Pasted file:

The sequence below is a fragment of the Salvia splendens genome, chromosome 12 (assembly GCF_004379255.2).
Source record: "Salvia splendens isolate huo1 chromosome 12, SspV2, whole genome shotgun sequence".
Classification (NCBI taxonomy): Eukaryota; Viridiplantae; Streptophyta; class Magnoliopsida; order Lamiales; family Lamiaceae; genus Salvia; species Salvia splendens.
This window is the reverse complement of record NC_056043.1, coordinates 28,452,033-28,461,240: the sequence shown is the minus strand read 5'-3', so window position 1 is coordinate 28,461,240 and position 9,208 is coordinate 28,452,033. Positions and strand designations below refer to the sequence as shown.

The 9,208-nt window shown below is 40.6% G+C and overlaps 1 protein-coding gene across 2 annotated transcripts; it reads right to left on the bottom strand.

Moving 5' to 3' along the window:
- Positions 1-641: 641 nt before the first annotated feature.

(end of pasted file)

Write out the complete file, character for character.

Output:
The sequence below is a fragment of the Salvia splendens genome, chromosome 12 (assembly GCF_004379255.2).
Source record: "Salvia splendens isolate huo1 chromosome 12, SspV2, whole genome shotgun sequence".
Classification (NCBI taxonomy): Eukaryota; Viridiplantae; Streptophyta; class Magnoliopsida; order Lamiales; family Lamiaceae; genus Salvia; species Salvia splendens.
This window is the reverse complement of record NC_056043.1, coordinates 28,452,033-28,461,240: the sequence shown is the minus strand read 5'-3', so window position 1 is coordinate 28,461,240 and position 9,208 is coordinate 28,452,033. Positions and strand designations below refer to the sequence as shown.

The 9,208-nt window shown below is 40.6% G+C and overlaps 1 protein-coding gene across 2 annotated transcripts; it reads right to left on the bottom strand.

Moving 5' to 3' along the window:
- Positions 1-641: 641 nt before the first annotated feature.